9 Plants That Look Like Basil (& How To Identify Basil)

This commonly used and highly appreciated herb is a favorite among households. While you may be accustomed to the different types of basil available at your local grocery store, there are other herbs that may resemble it and cause confusion.

Let’s look at 9 plants that look surprisingly like basil before looking at tips on how to identify the real deal, plus a rundown of some tasty common basil varieties.

1. Mint

A healthy peppermint plant viewed from above.

Plants in the mint family have erect, branching square stems covered in oval-shaped leaves with pointed tips. Mint leaves often have serrated edges and a puckered, embossed texture on the surface, depending on the variety.

Like basil, mint has leaves arranged in opposite pairs in a spreading rosette formation. Some varieties, such as wild mint, also have smooth, rounded leaves resembling basil quite closely.

Because basil is part of the mint family, it’s easy to see why these two are often confused.

2. Chickweed

A patch of chickweed with small white flowers.

Chickweed plants grow on rounded stems and have broad spade-shaped leaves of dark green with faint veining on the surface.

This plant grows to almost the same height as basil at 18 inches tall and has a similar leaf shape and arrangement, if slightly more spaced out, than basil leaf pairings.

3. Spinach

A healthy spinach plant growing in a garden.

Perhaps one of the closest dead ringers for basil on the list, spinach has broad, rounded leaves of a similar deep green color with the familiar vein detail. Like basil, spinach leaves are also curved and slightly cupped.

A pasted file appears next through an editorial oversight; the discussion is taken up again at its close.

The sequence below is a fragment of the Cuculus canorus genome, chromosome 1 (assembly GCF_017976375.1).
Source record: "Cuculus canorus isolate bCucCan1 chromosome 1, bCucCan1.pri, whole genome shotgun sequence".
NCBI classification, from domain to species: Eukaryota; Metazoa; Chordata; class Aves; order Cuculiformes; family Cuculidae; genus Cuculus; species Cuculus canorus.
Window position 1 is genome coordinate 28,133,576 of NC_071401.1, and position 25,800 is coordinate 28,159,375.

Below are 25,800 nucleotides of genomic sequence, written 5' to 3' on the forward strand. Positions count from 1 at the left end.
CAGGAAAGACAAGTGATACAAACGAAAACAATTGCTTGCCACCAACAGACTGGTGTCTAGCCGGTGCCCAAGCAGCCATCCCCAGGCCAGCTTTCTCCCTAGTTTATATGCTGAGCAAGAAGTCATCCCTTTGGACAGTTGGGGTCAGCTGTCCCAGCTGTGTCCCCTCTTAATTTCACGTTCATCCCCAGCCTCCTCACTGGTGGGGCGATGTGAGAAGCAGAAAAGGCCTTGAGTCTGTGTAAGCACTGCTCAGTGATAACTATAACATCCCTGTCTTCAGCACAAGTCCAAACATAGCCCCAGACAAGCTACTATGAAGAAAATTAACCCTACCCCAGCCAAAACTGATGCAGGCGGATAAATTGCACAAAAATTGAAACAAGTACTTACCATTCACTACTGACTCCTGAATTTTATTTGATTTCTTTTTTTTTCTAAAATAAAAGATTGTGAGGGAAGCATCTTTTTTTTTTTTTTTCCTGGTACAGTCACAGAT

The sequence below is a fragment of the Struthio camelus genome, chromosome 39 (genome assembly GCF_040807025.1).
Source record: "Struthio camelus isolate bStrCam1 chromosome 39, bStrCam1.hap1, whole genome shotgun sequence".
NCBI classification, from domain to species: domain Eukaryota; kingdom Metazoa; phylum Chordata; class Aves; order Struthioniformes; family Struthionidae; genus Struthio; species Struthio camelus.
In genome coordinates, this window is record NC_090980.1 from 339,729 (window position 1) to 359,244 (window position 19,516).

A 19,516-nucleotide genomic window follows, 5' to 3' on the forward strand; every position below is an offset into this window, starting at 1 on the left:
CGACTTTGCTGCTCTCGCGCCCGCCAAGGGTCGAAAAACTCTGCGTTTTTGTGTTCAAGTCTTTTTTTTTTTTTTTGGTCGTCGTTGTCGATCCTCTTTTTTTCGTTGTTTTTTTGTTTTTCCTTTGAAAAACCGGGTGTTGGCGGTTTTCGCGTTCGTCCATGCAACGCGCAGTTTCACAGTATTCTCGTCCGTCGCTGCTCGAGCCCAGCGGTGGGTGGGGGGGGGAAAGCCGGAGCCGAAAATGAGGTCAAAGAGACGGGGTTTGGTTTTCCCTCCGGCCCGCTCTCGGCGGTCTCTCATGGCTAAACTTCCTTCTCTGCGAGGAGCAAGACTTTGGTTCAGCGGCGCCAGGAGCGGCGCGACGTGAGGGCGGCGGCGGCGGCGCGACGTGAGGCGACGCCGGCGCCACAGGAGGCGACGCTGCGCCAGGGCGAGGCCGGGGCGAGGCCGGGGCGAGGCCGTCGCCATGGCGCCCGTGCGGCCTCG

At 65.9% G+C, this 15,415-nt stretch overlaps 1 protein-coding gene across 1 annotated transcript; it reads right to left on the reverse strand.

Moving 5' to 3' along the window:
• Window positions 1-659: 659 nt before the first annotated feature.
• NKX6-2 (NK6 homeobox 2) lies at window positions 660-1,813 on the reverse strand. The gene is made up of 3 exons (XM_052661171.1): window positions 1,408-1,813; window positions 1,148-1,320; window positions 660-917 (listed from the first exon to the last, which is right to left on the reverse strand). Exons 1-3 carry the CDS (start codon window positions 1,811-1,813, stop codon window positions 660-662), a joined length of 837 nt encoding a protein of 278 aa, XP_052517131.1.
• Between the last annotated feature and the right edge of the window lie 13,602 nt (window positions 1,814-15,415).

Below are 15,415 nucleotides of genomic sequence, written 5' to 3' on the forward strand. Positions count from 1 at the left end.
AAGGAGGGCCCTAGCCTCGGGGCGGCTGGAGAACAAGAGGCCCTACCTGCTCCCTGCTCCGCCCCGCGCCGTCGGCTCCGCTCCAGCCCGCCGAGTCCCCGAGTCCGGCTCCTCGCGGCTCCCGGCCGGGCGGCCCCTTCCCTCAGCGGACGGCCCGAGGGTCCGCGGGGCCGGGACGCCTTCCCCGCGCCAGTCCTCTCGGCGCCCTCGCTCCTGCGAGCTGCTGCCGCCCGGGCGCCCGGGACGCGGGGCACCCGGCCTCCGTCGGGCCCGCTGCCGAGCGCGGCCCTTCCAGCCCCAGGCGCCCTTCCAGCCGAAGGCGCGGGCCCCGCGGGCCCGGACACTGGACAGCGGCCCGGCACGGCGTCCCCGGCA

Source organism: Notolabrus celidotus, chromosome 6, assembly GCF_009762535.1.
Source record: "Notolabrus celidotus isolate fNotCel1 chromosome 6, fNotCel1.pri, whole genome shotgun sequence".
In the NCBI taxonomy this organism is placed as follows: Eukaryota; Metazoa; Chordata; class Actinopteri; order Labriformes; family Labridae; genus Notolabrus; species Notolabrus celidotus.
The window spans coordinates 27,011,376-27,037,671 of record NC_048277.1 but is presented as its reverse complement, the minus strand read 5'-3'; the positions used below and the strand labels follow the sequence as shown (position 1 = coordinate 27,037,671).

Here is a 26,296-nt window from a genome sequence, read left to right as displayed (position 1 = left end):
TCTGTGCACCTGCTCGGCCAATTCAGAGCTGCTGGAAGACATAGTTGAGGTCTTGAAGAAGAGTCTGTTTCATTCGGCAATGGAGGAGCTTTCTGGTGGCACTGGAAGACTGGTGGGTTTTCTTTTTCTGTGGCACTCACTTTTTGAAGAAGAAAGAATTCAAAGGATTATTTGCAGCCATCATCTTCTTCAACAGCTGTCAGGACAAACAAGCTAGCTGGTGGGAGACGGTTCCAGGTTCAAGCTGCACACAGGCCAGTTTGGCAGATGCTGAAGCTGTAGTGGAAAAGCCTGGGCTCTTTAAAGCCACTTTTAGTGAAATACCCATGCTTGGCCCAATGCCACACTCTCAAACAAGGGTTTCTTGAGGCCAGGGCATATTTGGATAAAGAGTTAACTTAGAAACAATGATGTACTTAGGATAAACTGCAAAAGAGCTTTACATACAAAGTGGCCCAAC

Spinach plants also produce cone-shaped flower clusters (though green instead of basil’s purple/white), and the leaves are arranged in a similar rosette pattern. At first glance, it can be hard to tell spinach and basil apart, especially during early growth.

4. Nettle

The green foliage of the stinging nettle plants.

Often considered a weed, nettles have bright green leaf pairings with their characteristic saw-toothed edges and a subtle covering of white hairs on the surface.

Like basil, nettle leaves have a rounded oval shape with a pointed tip at the end and obvious vein detail, though they can grow much taller than basil with some types reaching 4 feet!

5. Lemon Balm

The tops of several lemon balm plants.

Lemon balm resembles a cross between mint and basil with its puckered and highly textured lush green leaves that have a narrow, lance shape, pointed tip, and softly jagged edges.

This lemon-scented plant grows slightly taller than basil at 36 inches and possesses similar cone-shaped white flowers but in bright purple.

6. Perilla

A perilla plant with a white flower spike.

This bushy plant has broad, spade-shaped leaves with prominent vein details and grows to 20-24 inches tall. This flowering plant also produces white tubular flowers at the top of the stems.

As with some basil types, perilla plants also come in variegated reddish and purple varieties, and the leaves are usually arranged in a similar rosette cluster.

7. Coleus

Lime green coleus plants with black veining.

Coleus is a bushy and compact non-flowering plant that comes in various exciting color palettes and patterns ranging from orange and coral to burgundy and deep purple!